NCTA's McSlarrow Explains Backing for Net-Neutrality Order

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Washington -- National Cable & Telecommunications
Association CEO Kyle McSlarrow said in a letter to members of Congress on
Monday that the association supports the Federal Communications Commission's
new network-neutrality rules -- ones he helped negotiate -- but primarily
because they "largely" codify what cable operators already do,
provide at least some measure of regulatory certainty, and beat the alternative
of Title II classification.

Kyle McSlarrow

McSlarrow's letter was in response to a query from
Republican leaders on the House Energy & Commerce Committee as to whether
the rules were necessary, equitable and did anything to promote the economy or
job creation.

McSlarrow said NCTA supported the rules, which McSlarrow
helped negotiate as a compromise from an original Title II classification
proposal, for four reasons: "1) it largely codifies the status quo practices
to which the industry has voluntarily committed; 2) it contains helpful
clarifying language around such issues as what constitutes 'reasonable network
management;' 3) it provides greater certainty about our ability to manage and
invest in our broadband services today and those we may deploy in the future ;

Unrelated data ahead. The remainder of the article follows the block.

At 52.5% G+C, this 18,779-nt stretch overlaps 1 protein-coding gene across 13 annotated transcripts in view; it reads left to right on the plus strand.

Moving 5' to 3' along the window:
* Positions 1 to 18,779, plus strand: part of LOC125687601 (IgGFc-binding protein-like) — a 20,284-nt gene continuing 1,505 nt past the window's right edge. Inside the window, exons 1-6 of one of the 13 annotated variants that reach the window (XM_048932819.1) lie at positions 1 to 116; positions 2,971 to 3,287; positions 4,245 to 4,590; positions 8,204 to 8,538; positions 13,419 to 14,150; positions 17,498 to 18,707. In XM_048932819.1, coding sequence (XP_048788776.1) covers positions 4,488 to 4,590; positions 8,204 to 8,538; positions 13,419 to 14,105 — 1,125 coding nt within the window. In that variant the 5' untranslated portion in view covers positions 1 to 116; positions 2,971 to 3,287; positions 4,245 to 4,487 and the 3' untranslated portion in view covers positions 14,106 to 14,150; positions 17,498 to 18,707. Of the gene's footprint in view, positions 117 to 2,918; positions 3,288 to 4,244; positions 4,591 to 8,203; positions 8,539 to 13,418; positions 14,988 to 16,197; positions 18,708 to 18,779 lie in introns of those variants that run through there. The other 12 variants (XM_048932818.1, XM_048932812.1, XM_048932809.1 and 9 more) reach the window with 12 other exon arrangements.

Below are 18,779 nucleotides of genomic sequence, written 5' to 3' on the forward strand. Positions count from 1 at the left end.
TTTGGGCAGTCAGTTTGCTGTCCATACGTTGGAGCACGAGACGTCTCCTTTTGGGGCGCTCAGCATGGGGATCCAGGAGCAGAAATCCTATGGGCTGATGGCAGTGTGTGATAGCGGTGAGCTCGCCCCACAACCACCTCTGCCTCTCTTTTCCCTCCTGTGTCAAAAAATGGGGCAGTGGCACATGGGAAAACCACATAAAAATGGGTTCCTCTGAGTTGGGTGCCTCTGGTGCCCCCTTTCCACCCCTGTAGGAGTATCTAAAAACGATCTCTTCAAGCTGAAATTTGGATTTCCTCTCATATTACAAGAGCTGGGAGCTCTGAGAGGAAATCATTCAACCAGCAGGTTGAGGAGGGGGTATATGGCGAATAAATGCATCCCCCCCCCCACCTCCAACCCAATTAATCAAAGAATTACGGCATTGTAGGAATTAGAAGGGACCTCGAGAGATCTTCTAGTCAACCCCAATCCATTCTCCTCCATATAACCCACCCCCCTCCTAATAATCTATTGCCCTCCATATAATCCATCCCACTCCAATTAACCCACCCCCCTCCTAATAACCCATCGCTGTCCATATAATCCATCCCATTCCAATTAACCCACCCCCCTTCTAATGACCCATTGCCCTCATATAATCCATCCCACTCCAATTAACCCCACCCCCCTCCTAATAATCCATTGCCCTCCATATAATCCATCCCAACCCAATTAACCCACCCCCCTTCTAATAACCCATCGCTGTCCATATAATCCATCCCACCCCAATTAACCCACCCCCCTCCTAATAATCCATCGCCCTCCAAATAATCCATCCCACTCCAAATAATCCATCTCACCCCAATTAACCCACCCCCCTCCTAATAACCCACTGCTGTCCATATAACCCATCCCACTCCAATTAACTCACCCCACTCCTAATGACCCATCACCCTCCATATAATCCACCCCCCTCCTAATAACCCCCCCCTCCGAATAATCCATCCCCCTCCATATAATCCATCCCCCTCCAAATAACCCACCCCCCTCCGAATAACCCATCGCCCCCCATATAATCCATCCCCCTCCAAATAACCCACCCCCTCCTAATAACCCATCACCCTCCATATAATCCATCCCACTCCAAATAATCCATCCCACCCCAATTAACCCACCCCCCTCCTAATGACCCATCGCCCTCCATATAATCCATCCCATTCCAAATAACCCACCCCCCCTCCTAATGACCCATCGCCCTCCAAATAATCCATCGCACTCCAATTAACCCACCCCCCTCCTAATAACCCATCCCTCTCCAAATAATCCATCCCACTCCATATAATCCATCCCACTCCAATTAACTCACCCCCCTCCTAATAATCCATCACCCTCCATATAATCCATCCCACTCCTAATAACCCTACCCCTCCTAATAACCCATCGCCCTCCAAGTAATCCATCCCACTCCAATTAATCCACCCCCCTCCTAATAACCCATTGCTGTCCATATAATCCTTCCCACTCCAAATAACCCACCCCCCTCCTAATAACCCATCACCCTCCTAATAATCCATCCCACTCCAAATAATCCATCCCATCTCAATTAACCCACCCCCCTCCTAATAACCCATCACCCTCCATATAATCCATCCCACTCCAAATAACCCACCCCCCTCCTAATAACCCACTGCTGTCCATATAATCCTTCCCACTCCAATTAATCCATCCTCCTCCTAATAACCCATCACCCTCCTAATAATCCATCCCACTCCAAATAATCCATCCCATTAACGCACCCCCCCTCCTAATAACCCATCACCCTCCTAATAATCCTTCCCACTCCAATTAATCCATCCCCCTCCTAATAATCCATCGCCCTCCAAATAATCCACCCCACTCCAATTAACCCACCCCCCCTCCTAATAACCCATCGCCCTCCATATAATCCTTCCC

and 4) the alternative of Title II regulation (which had three likely FCC votes
in support and was the only likely alternative), with the attendant risks of
unbundling and rate regulation, presented a stark and much worse risk to
continued investment and job creation."

McSlarrow suggested the rules would not boost the economy or
jobs, but would allow for continued investment, return on investment, and job
creation. At best, if administered "modestly," and with
"regulatory humility," he suggested, the regulations would
"promote continued investment and job creation."

But he also had a warning for the legislators. "If
implemented and enforced in ways that are more expansive than the plain
language of the Order supports, there could certainly be an adverse economic
impact by chilling the willingness to deploy new services," he said.

"Continued" was the operative word in all
McSlarrow's responses about what the rules would do, making the point that the
industry would be doing these things without the regulations as well. He
reiterated that he thought the rules were "a solution in search of a
problem."

Asked whether it as fair that the regulations apply to ISPs
but not Web companies cable competes with, McSlarrow said it was better to have
"a light regulatory touch for everyone in the Internet ecosystem, than a
heavy and counterproductive regulatory regime on part or all of the Internet
ecosystem."

House Republicans, led by Energy & Commerce Committee
chairman Fred Upton (R-Mich.) and Communications Subcommittee Chairman Greg
Walden (R-Ore.), have been unequivocal in their opposition to the regulations
as unnecessary, an end-run around congressional authority and a threat to jobs
and investment. This week they plan to vote in the subcommittee on a resolution
to invalidate the rules.

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